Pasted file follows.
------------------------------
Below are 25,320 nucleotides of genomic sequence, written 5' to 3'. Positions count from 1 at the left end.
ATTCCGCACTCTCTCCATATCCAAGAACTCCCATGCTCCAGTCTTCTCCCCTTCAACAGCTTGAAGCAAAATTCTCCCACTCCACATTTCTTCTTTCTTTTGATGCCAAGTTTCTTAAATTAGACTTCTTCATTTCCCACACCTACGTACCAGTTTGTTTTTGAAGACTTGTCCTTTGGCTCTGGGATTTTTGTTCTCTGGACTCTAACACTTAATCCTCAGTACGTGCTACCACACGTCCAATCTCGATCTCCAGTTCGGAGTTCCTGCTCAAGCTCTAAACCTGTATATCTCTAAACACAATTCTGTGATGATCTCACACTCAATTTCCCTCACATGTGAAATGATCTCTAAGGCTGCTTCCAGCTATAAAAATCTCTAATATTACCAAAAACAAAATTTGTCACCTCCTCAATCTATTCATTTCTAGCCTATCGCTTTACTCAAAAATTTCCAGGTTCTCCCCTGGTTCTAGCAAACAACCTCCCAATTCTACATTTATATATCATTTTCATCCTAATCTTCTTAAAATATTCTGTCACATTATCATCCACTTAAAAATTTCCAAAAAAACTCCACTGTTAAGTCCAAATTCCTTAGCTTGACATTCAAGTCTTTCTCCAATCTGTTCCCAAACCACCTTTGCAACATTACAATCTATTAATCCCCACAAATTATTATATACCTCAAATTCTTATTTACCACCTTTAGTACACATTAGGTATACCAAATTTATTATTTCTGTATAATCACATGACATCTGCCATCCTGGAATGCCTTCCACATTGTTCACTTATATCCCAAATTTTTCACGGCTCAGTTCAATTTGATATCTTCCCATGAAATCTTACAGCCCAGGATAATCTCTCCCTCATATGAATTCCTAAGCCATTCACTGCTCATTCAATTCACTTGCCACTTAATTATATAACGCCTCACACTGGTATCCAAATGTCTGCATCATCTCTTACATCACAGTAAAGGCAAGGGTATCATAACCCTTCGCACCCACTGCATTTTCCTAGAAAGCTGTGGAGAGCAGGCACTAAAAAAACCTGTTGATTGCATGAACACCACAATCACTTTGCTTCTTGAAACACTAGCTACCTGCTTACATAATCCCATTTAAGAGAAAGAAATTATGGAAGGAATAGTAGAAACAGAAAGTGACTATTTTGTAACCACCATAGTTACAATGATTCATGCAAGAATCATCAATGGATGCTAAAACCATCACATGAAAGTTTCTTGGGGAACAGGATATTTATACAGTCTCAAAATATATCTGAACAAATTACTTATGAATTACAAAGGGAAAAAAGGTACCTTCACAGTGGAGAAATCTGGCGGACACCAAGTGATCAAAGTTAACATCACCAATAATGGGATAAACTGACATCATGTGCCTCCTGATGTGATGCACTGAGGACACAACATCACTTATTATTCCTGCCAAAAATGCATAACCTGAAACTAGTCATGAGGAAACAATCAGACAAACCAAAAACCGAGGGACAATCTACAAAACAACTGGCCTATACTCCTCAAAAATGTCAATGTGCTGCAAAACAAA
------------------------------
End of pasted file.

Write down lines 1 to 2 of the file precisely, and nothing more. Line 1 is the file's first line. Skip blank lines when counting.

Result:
Below are 25,320 nucleotides of genomic sequence, written 5' to 3'. Positions count from 1 at the left end.
ATTCCGCACTCTCTCCATATCCAAGAACTCCCATGCTCCAGTCTTCTCCCCTTCAACAGCTTGAAGCAAAATTCTCCCACTCCACATTTCTTCTTTCTTTTGATGCCAAGTTTCTTAAATTAGACTTCTTCATTTCCCACACCTACGTACCAGTTTGTTTTTGAAGACTTGTCCTTTGGCTCTGGGATTTTTGTTCTCTGGACTCTAACACTTAATCCTCAGTACGTGCTACCACACGTCCAATCTCGATCTCCAGTTCGGAGTTCCTGCTCAAGCTCTAAACCTGTATATCTCTAAACACAATTCTGTGATGATCTCACACTCAATTTCCCTCACATGTGAAATGATCTCTAAGGCTGCTTCCAGCTATAAAAATCTCTAATATTACCAAAAACAAAATTTGTCACCTCCTCAATCTATTCATTTCTAGCCTATCGCTTTACTCAAAAATTTCCAGGTTCTCCCCTGGTTCTAGCAAACAACCTCCCAATTCTACATTTATATATCATTTTCATCCTAATCTTCTTAAAATATTCTGTCACATTATCATCCACTTAAAAATTTCCAAAAAAACTCCACTGTTAAGTCCAAATTCCTTAGCTTGACATTCAAGTCTTTCTCCAATCTGTTCCCAAACCACCTTTGCAACATTACAATCTATTAATCCCCACAAATTATTATATACCTCAAATTCTTATTTACCACCTTTAGTACACATTAGGTATACCAAATTTATTATTTCTGTATAATCACATGACATCTGCCATCCTGGAATGCCTTCCACATTGTTCACTTATATCCCAAATTTTTCACGGCTCAGTTCAATTTGATATCTTCCCATGAAATCTTACAGCCCAGGATAATCTCTCCCTCATATGAATTCCTAAGCCATTCACTGCTCATTCAATTCACTTGCCACTTAATTATATAACGCCTCACACTGGTATCCAAATGTCTGCATCATCTCTTACATCACAGTAAAGGCAAGGGTATCATAACCCTTCGCACCCACTGCATTTTCCTAGAAAGCTGTGGAGAGCAGGCACTAAAAAAACCTGTTGATTGCATGAACACCACAATCACTTTGCTTCTTGAAACACTAGCTACCTGCTTACATAATCCCATTTAAGAGAAAGAAATTATGGAAGGAATAGTAGAAACAGAAAGTGACTATTTTGTAACCACCATAGTTACAATGATTCATGCAAGAATCATCAATGGATGCTAAAACCATCACATGAAAGTTTCTTGGGGAACAGGATATTTATACAGTCTCAAAATATATCTGAACAAATTACTTATGAATTACAAAGGGAAAAAAGGTACCTTCACAGTGGAGAAATCTGGCGGACACCAAGTGATCAAAGTTAACATCACCAATAATGGGATAAACTGACATCATGTGCCTCCTGATGTGATGCACTGAGGACACAACATCACTTATTATTCCTGCCAAAAATGCATAACCTGAAACTAGTCATGAGGAAACAATCAGACAAACCAAAAACCGAGGGACAATCTACAAAACAACTGGCCTATACTCCTCAAAAATGTCAATGTGCTGCAAAACAAA